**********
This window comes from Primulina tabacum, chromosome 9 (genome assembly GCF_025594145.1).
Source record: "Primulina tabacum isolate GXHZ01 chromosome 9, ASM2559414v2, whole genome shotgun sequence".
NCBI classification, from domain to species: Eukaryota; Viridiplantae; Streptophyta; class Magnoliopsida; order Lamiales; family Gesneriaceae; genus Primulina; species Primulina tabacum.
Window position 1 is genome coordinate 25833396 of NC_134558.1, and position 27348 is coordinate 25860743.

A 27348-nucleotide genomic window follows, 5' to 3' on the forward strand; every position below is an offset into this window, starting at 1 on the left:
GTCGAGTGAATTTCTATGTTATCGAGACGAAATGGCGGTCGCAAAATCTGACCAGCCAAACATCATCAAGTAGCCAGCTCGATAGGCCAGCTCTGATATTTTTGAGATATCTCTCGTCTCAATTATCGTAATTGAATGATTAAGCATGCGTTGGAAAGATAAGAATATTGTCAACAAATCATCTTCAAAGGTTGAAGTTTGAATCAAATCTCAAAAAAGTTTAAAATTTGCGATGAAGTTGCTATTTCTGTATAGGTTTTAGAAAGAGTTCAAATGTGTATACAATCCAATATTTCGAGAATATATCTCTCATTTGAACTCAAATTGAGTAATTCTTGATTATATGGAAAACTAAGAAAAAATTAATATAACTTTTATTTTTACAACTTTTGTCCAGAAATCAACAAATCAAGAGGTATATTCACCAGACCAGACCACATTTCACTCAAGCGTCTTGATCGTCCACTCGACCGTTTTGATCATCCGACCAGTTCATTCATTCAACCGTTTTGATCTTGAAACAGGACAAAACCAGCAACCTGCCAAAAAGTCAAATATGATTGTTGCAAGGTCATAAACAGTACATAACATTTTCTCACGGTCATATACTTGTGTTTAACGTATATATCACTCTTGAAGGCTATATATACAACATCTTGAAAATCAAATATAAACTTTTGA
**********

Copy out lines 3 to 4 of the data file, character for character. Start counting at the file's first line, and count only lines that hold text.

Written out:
NCBI classification, from domain to species: Eukaryota; Viridiplantae; Streptophyta; class Magnoliopsida; order Lamiales; family Gesneriaceae; genus Primulina; species Primulina tabacum.
Window position 1 is genome coordinate 25833396 of NC_134558.1, and position 27348 is coordinate 25860743.